Serial ADA suits operated like 'a carnival shell game,' judge says

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By Debra Casserts Weiss

Ninety-nine lawsuits claiming New Mexico businesses violated the Americans with Disabilities Act should be tossed, according to a recommendation by a federal magistrate judge.

Chief U.S. Magistrate Judge Karen Molzen said the “boilerplate complaints” were primarily filed for an improper purpose and they should be tossed under standards for in forma pauperis cases, in which the plaintiff seeks to avoid prepayment of the filing fee. The Denver Channel and ABC 15 covered her recommended disposition.

The lawyer who filed the cases and the company that funded them are apparently “using the judicial process to harass defendants into settlements to obtain financial gain …. and not to remedy ADA violations,” Molzen said.

The complaints were largely the same, with the exception of information—plagued with misspellings—that identified the defendant business and briefly described the alleged violations, Molzen said.

Molzen said the cases should be dismissed, but the full amount of the filing fees should still be due the court. The court should retain jurisdiction in the cases to address any counterclaims by the businesses for abuse of process, Molzen added.

Lawyer Sharon Pomeranz of Santa Fe filed the 99 cases on behalf of one plaintiff, Alyssa Carton, who has spina bifida and uses a wheelchair. Carton became the plaintiff after responding to a Craigslist ad purportedly placed by a litigation funding company called Litigation Management and Financial Services, Molzen said.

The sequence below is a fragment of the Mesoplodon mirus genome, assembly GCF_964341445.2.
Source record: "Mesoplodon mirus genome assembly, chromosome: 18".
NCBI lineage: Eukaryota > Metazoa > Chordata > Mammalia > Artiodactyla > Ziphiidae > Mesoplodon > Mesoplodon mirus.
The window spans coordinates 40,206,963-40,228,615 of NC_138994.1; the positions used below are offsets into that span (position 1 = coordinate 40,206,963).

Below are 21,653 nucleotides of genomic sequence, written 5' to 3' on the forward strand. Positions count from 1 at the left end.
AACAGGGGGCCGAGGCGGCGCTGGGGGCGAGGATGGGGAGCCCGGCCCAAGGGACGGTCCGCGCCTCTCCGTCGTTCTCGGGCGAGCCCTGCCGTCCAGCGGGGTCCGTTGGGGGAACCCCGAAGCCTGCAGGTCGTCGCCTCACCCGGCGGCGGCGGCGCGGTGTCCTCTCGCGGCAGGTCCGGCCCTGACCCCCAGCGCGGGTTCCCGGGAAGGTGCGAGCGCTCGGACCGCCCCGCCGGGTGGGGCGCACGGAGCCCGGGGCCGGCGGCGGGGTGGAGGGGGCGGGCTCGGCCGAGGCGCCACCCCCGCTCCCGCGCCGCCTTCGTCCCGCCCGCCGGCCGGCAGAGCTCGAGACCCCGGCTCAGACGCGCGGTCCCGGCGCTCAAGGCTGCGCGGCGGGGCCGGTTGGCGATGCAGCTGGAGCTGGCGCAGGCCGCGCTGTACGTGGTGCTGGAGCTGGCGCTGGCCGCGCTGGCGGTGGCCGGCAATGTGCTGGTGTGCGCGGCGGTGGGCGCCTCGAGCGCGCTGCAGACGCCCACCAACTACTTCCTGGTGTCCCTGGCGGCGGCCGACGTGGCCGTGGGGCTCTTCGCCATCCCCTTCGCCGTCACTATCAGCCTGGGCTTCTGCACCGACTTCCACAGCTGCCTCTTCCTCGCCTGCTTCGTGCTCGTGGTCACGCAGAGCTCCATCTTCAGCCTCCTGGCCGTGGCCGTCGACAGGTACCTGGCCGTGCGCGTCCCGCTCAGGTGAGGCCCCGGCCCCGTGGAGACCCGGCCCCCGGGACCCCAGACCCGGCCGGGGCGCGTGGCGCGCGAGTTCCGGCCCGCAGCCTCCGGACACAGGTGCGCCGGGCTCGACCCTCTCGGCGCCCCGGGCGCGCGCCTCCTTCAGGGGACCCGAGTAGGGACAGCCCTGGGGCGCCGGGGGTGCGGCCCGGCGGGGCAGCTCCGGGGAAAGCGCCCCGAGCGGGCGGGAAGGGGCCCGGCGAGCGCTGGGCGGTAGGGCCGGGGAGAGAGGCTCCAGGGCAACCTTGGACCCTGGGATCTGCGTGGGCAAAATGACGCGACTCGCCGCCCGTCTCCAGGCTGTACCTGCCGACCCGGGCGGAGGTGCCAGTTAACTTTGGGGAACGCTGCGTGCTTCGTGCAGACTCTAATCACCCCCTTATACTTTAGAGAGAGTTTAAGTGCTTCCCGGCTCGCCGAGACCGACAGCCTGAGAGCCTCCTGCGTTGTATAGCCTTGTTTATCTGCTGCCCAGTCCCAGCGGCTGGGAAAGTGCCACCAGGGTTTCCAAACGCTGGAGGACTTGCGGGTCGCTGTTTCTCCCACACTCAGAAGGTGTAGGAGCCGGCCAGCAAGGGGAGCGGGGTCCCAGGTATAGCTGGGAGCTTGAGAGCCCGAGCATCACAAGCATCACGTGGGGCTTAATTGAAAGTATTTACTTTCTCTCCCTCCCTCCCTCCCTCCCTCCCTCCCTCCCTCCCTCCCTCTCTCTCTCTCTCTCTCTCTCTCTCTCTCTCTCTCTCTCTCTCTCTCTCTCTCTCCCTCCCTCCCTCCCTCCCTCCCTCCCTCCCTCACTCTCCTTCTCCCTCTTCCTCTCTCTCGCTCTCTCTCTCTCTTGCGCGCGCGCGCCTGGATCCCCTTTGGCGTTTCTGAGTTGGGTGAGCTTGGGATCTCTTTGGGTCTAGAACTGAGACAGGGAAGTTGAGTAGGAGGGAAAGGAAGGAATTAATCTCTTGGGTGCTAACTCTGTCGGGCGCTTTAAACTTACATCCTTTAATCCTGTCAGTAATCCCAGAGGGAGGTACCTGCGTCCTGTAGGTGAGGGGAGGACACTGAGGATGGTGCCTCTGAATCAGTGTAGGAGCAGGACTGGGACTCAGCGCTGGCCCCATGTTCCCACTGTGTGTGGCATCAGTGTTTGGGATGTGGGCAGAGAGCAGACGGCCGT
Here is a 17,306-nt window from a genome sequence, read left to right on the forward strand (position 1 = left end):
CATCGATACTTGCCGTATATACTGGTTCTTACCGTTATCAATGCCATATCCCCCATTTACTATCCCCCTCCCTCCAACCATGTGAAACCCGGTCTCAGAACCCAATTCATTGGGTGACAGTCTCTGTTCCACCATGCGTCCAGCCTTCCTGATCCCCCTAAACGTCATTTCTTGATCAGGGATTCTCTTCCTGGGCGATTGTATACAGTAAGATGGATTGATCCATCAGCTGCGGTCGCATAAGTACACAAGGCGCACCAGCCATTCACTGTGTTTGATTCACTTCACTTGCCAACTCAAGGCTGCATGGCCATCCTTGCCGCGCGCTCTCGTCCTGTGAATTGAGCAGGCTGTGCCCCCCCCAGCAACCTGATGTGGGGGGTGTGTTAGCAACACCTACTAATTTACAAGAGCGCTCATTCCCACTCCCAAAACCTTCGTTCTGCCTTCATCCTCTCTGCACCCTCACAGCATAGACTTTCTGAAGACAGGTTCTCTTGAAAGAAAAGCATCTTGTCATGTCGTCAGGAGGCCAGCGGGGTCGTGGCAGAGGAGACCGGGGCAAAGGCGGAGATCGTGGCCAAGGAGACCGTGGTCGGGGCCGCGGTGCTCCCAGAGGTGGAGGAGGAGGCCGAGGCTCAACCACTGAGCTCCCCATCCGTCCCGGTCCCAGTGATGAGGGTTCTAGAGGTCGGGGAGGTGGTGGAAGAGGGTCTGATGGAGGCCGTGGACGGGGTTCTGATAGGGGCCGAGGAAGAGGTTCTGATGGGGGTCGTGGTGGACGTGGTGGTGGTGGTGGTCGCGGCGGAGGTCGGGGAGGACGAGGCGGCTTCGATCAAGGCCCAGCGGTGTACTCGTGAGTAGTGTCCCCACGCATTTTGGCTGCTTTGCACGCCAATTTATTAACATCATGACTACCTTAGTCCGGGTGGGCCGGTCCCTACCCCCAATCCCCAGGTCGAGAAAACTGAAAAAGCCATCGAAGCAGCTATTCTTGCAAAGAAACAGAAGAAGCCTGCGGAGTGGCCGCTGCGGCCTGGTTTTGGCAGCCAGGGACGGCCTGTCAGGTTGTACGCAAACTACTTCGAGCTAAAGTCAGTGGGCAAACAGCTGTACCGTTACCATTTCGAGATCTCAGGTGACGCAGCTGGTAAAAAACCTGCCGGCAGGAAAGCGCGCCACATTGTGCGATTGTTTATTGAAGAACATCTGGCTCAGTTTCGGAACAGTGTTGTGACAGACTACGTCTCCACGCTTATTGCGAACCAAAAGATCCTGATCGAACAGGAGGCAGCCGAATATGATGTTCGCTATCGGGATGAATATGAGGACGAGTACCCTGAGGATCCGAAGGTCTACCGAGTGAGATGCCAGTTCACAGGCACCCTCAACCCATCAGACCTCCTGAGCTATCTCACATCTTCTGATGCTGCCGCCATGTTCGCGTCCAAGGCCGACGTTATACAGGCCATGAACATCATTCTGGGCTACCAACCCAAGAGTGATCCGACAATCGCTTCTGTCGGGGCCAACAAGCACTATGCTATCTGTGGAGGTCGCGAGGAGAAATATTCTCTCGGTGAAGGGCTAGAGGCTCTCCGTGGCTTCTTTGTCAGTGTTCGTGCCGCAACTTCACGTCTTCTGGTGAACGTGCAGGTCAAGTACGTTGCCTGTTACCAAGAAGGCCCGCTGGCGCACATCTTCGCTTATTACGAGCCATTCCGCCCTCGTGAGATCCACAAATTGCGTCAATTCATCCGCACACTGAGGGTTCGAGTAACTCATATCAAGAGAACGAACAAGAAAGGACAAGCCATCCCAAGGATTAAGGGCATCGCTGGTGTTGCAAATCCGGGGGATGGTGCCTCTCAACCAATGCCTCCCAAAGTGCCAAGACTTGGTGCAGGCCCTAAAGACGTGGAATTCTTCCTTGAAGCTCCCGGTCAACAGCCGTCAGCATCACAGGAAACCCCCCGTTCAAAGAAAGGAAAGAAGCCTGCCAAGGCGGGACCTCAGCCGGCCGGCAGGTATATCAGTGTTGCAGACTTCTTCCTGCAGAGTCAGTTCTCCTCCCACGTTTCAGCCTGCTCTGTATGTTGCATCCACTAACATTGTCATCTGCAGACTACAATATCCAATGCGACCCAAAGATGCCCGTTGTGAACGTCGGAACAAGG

Similar cases have been filed in Arizona, Nevada, Utah and Colorado, according to the Denver Channel, and all apparently have ties to the funding company and a related entity.

Carton’s agreement with the funding company required her to keep the contract confidential, a provision that helped the company evade its obligation to pay filing fees by claiming Carton couldn’t afford to pay, Molzen said.

Pomeranz also had an agreement with the funding company requiring her to reimburse it for its “staff work,” including a driver who took Carton to the business sites.

It appears Pomeranz made little effort to ensure there was evidentiary support for allegations in the complaints, and made little effort to ensure that Carton agreed with the allegations, according to Molzen.

Carton’s agreement with the funding company said she would be paid $50 for each lawsuit filed, she would be entitled to “remaining proceeds” of successful claims, and she gave LMFS complete authorization to negotiate and accept settlement offers.

Carton’s agreement with Pomeranz, however, said the attorney fee for each case would be $100, and the lawyer would receive “100 percent of the monetary recovery” in settlements. Carton believed she would receive money when the cases settled, but she gave up any proceeds in the agreement with the lawyer, Molzen pointed out.

“Thus, as in a carnival shell game, Ms. Carton’s expectation for receiving any settlement proceeds was illusory,” Molzen said.

Pomeranz did not immediately respond to an ABA Journal email requesting comment.

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